Baltimore Orioles Offseason Plan: Catching Position

Will the Baltimore Orioles add a veteran catcher to the mix this offseason or roll with what they have?

Entering the 2019 regular season, the Baltimore Orioles featured two catchers on their active roster in Pedro Severino and Jesus Sucre. Sucre, a minor league free agent signing, was late arriving to spring training due to visa issues, while Severino was a waiver claim who featured positive reviews on his defense but lacked much as far as offense.

Surprisingly, the Orioles saw decent production out of the catching position, much more than originally anticipated. We all know 2019 first-round draft pick Adley Rutschman is going to be the man for many years to come, but that won’t be until 2021. Do the Orioles make any moves surrounding the catching position this offseason?

Jesus Sucre didn’t last long with the Orioles. He appeared in just 20 games, hit .210, and seemed to fall out favor with the pitching staff due to his often emotional responses to bad pitches. Sucre accepted an assignment to Triple-A Norfolk and played uneventful baseball for a few weeks before being placed on the Restricted List and disappearing.

Serving as the primary catcher for much of the season, Severino slashed a respectable .249/.321/.420 with 13 home runs, a wRC+ of 94 and was worth 0.5 Wins Above Replacement, per Fangraphs. Quite the improvement from his wRC+ of 31 and -0.7 fWAR in 70 games with the Washington Nationals last season.

His defense seemed to fade as the season went along, but Severino impressed enough to go into 2020 as the favorite to be the Opening Day starting catcher and primary man until Rutschman is ready to take the baton.

The Orioles also featured former top prospect Chance Sisco and Austin Wynns behind the plate in 2019. Sisco came out of the gates hot, but hit just .168 and posted a wRC+ of 53 after the All-Star break. Reports of Sisco improving his defense proved false as it was just as bad as it’s always been.

As for Wynns, there are plenty of worse emergency reserve catchers to have, but that’s all he is. He hit .214 with a .247 OBP in 24 games and his defense also left a lot to be desired.

Catching options for the Baltimore Orioles.

The Orioles could go into 2020 with the same pair of catchers in Severino and Sisco, but that doesn’t make the team better.

A number of young pitchers, such as Keegan Akin, Dean Kremer, and Bruce Zimmermann, along with possibly a few relief arms, are likely to make their major league debuts next season and see good chunks of time on the mound. They need a catcher behind the plate who helps in their development.

Severino can be that guy for another season. His job is safe. Wynns is likely a 40-man casualty as the Orioles make room for Rule 5 eligible players, leaving a decision on Sisco. Barring something crazy, Sisco will return, but may have to fight for a major league job again. He still has options remaining and can be sent back to Triple-A, if necessary.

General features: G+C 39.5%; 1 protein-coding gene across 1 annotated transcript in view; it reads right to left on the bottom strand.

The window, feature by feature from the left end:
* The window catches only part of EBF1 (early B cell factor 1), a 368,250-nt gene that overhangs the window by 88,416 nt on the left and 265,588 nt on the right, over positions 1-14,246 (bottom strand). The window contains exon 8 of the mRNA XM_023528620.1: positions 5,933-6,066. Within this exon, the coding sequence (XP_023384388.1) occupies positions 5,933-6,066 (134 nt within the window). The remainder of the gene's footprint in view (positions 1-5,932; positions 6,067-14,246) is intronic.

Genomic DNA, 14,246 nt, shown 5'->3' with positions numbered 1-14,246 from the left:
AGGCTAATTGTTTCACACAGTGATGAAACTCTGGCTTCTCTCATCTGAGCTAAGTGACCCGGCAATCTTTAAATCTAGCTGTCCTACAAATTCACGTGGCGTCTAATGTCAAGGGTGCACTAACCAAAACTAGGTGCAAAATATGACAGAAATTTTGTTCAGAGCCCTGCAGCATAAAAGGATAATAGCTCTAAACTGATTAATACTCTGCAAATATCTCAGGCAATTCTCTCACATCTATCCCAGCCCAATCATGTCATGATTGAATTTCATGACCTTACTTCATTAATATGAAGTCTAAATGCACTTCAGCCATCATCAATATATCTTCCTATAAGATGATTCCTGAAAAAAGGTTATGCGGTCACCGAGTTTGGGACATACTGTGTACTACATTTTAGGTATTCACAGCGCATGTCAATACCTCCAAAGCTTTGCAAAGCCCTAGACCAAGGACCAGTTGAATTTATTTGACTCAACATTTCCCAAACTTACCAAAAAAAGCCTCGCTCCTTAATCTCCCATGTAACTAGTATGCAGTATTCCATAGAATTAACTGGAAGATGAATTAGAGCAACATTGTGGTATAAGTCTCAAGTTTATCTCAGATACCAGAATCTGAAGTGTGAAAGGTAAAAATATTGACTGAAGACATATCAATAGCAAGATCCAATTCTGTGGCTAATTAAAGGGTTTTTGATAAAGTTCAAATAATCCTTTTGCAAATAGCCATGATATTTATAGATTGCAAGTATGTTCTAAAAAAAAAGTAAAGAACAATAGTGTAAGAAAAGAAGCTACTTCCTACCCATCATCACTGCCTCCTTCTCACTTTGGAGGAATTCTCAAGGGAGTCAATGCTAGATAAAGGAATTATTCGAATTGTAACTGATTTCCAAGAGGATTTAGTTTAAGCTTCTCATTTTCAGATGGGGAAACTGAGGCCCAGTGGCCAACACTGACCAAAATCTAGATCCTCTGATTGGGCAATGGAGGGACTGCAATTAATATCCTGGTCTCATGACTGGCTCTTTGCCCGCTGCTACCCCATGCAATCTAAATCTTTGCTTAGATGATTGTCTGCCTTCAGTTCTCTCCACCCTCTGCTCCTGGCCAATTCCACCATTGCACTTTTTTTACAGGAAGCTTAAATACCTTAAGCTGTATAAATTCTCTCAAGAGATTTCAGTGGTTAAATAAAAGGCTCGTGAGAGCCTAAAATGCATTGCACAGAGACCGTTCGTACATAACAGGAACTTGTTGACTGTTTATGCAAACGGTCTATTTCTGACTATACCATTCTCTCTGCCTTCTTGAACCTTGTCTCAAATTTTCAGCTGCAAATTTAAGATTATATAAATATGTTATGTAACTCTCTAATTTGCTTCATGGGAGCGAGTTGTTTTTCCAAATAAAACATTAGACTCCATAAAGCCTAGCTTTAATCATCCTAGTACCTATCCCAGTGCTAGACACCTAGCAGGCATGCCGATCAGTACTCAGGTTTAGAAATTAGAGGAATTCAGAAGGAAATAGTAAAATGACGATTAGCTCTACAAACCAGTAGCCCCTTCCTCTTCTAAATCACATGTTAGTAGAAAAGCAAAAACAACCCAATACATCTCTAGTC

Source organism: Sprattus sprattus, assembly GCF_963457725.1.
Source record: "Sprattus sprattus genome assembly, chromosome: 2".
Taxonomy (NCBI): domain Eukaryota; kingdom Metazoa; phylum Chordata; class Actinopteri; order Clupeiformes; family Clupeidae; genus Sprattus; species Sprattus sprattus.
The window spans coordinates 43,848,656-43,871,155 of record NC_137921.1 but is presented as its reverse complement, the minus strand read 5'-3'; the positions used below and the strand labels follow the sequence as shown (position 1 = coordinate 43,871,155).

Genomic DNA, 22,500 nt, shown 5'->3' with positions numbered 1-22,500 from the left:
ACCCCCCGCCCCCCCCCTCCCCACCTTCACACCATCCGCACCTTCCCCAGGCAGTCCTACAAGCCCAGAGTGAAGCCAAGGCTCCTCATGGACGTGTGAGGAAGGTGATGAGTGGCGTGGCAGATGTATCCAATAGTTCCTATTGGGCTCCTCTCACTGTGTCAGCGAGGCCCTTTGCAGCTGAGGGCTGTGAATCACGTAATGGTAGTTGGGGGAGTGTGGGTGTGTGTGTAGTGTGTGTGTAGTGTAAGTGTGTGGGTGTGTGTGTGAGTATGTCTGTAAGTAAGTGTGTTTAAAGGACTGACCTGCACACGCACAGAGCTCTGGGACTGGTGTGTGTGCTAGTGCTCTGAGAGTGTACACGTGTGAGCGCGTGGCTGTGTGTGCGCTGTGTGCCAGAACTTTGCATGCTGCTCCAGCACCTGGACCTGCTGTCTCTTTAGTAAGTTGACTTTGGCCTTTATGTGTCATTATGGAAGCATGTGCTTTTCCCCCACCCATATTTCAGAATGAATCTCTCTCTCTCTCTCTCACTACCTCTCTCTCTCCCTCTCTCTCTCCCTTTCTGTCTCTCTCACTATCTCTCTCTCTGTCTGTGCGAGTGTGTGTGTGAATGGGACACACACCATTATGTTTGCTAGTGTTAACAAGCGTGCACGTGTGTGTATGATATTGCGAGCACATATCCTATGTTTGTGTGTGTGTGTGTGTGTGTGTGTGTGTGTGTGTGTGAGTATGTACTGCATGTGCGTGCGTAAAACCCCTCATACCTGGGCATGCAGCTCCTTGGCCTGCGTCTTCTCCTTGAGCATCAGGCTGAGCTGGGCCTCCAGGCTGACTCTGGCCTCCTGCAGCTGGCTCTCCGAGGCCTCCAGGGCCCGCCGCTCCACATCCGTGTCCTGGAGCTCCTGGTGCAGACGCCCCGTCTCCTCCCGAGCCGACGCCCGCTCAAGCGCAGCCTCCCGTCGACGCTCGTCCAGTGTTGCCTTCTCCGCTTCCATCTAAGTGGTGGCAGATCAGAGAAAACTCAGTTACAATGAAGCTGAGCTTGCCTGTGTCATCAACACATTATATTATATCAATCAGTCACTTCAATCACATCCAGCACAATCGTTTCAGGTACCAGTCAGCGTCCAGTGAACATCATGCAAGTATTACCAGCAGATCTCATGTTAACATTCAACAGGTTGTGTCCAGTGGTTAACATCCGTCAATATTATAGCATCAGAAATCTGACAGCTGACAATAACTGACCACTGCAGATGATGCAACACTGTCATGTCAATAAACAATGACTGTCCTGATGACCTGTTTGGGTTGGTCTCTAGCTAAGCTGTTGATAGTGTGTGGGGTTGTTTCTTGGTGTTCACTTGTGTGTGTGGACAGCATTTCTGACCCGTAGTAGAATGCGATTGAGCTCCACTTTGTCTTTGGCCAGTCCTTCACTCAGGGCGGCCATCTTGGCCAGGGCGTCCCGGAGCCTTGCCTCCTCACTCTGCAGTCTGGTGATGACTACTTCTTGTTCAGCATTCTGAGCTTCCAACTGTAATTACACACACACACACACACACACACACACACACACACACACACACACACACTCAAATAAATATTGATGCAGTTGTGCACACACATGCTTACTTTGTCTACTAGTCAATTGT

There aren’t really any options already in the organization who can challenge Sisco or make the major league roster better. Martin Cervenka, 27, would be a fun storyline as the first major league player from the Czech Republic, however, he’s a career .240 hitter in the minors, struggles to get on base, has virtually no power, and doesn’t have any standout tools on defense.

Brett Cumberland is a Top 30 prospect in the O’s system, according to MLB Pipeline, but the switch-hitting catcher doesn’t project as a backstop at the major league level. He appeared in just 60 games this season due to injury but recorded a .404 on-base percentage across three levels. Cumberland has some pop and can get on base, but there are major questions surrounding his defense behind the plate and he hasn’t been able to hit the ball enough despite being labeled as a bat-first catcher.

Bringing in a veteran to compete for the backup job makes a lot of sense for Mike Elias and the Baltimore Orioles. Elias has already said he doesn’t plan on adding much to the payroll and with Rutschman waiting in the wings, there’s absolutely no reason to pay up for a one-year stopgap. An older catcher with above-average defense can be found for cheap, another Jesus Sucre type, if you will.

With rosters expanding for 26 players next season, the Orioles could also look to add to the catching competition through the Rule 5 draft. Low cost and low risk will be the direction here, if Baltimore decides to add a backstop. But would anyone available in the Rule 5 draft be a better option than Chance Sisco?

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What do you think, Orioles fans? Are you comfortable rolling with Severino and Sisco again in 2020? How would you address the catching situation, if at all? Let us know!

 

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